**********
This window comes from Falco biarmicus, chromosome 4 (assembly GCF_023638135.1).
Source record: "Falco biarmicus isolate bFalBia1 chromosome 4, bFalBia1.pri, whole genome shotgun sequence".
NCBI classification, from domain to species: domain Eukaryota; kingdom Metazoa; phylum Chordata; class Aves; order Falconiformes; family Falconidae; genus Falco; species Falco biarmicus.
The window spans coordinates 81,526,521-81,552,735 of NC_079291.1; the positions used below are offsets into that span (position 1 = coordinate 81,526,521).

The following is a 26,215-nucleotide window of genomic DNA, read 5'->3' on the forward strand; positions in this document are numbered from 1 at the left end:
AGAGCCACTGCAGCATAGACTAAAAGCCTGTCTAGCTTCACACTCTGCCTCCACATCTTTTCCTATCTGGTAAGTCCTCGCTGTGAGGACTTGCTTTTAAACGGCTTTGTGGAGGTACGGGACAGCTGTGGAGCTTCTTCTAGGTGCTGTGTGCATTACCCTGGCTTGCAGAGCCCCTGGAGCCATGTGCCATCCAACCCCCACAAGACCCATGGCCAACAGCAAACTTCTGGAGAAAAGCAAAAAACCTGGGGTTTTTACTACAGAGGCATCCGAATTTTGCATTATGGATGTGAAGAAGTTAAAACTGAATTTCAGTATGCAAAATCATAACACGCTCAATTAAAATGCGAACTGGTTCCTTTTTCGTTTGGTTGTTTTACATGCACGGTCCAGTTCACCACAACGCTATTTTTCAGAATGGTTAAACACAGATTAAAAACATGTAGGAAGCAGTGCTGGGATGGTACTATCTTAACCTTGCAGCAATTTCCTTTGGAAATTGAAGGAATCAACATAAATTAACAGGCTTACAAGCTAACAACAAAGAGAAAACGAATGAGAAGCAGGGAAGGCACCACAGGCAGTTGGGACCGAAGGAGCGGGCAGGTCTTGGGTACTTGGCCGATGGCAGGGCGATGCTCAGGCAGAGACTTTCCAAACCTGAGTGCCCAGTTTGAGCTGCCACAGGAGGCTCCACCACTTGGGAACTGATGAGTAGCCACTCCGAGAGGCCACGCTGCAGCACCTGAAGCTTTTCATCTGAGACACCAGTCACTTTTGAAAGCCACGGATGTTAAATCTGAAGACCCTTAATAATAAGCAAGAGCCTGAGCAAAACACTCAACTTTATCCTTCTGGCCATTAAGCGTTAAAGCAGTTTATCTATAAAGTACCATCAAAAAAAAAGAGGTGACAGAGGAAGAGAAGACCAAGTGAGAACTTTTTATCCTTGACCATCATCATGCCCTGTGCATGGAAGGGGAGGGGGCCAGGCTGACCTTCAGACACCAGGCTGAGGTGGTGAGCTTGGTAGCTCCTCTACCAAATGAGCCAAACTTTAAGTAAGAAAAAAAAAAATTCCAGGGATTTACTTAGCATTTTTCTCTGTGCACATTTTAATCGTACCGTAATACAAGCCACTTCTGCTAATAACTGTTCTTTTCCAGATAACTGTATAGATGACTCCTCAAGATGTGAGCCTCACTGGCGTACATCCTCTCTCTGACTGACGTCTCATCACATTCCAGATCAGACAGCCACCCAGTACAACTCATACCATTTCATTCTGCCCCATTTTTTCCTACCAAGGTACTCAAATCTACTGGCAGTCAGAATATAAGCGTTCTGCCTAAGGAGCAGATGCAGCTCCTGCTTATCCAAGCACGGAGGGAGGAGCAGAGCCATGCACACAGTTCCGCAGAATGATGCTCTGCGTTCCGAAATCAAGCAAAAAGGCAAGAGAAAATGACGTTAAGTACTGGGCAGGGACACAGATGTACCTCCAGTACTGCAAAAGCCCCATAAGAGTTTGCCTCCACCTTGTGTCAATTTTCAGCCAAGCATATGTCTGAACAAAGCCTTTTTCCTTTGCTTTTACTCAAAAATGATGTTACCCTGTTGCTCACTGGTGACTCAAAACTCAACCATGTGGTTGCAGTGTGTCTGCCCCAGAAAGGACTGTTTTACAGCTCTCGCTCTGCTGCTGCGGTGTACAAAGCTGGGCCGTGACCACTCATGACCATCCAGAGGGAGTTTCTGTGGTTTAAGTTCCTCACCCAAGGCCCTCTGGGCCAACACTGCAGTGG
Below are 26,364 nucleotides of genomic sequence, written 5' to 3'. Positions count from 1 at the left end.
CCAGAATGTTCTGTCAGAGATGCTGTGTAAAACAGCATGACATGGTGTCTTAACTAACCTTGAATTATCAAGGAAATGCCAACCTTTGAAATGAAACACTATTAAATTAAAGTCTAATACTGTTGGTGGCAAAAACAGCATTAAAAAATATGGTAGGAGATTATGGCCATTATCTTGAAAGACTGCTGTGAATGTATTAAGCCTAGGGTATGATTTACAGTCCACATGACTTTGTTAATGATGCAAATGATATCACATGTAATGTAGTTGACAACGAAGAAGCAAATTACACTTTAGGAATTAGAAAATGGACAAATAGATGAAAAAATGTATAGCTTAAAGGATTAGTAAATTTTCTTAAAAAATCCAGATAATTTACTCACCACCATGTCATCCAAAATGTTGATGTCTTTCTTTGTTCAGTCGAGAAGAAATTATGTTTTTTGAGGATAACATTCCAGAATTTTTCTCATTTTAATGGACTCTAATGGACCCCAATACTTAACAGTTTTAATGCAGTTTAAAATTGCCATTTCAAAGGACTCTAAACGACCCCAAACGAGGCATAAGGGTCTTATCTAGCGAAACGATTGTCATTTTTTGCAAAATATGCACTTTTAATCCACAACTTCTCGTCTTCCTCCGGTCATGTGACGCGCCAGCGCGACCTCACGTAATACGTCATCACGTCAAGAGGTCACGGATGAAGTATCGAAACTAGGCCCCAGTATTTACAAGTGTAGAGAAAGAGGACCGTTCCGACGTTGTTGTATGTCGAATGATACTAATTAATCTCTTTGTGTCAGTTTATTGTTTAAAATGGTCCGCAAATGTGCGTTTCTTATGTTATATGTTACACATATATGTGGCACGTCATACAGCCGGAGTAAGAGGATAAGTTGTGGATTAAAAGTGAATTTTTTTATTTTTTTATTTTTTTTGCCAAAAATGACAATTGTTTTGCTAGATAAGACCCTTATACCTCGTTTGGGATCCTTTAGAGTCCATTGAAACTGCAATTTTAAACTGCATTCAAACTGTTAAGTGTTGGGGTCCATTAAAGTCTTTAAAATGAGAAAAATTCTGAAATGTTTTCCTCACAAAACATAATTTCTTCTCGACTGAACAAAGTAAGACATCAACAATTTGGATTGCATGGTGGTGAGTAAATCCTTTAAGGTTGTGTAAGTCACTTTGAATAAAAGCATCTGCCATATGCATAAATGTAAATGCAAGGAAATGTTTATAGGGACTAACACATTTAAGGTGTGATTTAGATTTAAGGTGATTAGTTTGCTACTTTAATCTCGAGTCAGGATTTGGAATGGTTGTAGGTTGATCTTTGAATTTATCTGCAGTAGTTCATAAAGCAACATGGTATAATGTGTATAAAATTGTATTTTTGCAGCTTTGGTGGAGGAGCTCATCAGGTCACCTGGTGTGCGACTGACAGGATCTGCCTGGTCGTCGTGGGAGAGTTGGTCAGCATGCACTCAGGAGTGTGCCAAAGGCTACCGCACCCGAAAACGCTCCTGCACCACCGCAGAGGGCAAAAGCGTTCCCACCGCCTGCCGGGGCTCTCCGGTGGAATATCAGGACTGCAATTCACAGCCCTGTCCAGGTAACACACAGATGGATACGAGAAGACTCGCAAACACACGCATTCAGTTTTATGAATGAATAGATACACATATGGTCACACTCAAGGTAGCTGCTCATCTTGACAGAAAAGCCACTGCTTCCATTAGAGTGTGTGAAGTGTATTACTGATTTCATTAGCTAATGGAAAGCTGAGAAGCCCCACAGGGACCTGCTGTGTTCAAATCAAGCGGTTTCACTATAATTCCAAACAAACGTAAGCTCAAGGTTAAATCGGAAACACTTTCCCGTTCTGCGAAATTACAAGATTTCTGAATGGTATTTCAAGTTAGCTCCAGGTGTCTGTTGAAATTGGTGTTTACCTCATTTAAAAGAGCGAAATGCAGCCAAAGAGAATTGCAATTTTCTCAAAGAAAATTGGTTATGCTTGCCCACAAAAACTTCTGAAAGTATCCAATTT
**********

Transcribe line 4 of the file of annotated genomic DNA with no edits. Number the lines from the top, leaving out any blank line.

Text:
The window spans coordinates 81,526,521-81,552,735 of NC_079291.1; the positions used below are offsets into that span (position 1 = coordinate 81,526,521).